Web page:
The Pianist is a beautiful film in spite of the obvious bleak subject: the survival of pianist Wladyslaw Szpilman, a Polish Jew during WWII in Warsaw. The film has much warmth - human spirit a-kindled behind it all. Adrien Brody is simply superb (almost surreal) in his true to life portrayal of Szpilman - tenacity and courage personified beyond reproach. We get to see a quieter side of Brody (Eric the war photo-journalist in Elie Chouraqui's "Harrison's Flowers" 2000, Sam the union organizer in Ken Loach's "Bread and Roses" 2000, Ritchie in Spike Lee's "Summer of Sam" 1999) - an impressive, subdued performance all the way. Of course, director Roman Polanski is the sustaining unrelenting force throughout the entire 2 hrs. 28 mins. filmic journey. (In his interview with Charlie Rose on PBS, Brody mentioned that he was expected to lose 30 lbs. in weight to inhabit the lead role's emaciating period, besides prompted to diligently play Chopin on the piano for 6 months, 6 days a week.)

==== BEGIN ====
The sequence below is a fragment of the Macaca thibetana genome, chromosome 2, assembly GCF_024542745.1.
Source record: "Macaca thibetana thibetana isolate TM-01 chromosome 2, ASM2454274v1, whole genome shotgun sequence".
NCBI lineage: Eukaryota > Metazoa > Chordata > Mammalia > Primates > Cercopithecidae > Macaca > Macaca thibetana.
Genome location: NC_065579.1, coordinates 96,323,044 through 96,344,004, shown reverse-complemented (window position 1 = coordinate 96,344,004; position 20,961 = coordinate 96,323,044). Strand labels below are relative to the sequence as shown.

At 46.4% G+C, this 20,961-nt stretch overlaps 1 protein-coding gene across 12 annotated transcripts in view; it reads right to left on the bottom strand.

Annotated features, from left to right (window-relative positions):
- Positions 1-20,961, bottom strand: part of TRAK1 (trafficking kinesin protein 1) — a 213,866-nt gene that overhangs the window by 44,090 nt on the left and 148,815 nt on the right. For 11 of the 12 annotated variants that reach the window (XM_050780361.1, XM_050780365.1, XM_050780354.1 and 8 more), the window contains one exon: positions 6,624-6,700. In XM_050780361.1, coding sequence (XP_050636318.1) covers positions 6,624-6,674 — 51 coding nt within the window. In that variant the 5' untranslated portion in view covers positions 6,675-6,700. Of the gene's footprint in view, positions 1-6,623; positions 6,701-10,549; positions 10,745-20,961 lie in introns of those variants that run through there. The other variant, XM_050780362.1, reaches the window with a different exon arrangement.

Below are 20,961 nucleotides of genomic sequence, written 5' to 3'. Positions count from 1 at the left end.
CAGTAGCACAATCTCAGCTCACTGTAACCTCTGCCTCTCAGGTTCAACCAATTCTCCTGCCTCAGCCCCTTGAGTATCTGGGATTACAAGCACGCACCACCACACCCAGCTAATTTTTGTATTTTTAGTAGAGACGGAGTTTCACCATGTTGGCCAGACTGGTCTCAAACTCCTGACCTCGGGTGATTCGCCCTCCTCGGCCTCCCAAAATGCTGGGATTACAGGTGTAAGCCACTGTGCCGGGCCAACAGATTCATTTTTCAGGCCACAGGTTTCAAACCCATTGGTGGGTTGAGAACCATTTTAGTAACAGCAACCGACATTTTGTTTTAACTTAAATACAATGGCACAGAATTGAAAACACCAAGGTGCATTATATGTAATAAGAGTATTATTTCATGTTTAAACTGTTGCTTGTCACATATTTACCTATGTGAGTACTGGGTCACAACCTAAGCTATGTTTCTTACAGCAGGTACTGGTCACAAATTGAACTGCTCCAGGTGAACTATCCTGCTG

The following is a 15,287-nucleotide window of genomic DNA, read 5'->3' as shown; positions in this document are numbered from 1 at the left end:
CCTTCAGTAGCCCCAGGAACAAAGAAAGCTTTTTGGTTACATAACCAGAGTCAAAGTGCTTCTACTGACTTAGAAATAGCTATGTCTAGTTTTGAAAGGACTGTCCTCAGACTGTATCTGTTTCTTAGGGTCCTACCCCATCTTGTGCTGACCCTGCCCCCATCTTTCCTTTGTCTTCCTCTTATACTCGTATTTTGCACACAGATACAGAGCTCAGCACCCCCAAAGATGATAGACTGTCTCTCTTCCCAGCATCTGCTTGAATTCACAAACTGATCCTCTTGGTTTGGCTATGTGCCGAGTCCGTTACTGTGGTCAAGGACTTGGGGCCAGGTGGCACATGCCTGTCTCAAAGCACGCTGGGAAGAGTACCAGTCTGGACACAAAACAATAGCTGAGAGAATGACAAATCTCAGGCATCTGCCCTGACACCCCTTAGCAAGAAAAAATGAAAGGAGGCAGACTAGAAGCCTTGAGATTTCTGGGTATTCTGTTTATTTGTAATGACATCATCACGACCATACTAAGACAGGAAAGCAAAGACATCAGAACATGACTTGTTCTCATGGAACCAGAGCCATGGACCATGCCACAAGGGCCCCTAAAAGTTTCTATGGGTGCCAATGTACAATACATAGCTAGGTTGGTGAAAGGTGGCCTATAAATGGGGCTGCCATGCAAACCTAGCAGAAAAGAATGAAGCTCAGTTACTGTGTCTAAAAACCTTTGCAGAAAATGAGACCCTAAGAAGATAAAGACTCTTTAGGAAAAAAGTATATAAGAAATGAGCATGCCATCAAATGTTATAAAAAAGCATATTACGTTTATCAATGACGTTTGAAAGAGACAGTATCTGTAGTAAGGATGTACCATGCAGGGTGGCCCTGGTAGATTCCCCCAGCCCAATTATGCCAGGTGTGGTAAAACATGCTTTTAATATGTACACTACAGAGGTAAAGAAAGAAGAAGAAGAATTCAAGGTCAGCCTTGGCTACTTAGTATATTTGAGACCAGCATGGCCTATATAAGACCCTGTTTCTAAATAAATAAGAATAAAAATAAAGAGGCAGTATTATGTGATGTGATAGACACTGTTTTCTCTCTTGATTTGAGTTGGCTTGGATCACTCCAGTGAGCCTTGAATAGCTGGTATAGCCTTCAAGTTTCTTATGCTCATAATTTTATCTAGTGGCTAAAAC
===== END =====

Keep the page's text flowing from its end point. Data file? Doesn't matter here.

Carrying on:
This is much more than just another Holocaust movie (neither "Schindler's List" or "Sophie's Choice"). It's Polanski's own: he gave the film quite an emotionally restrained treatment, almost felt like a documentary with doses of stark photography, not without hints of poetry at times. Have patience, there is action, suspense, and you shall be rewarded towards last part of the film, with teardrops for sure. Actually, occasional smiles and a chuckle were afforded. It is taut human drama complete - even though we know of the outcome, we still worry and startle, relieve and sigh along with Brody's character at his brush with danger throughout the film. The audience is very much in the first person alone and lonely with Szpilman on the screen. And when joy arrives, it's truly touching.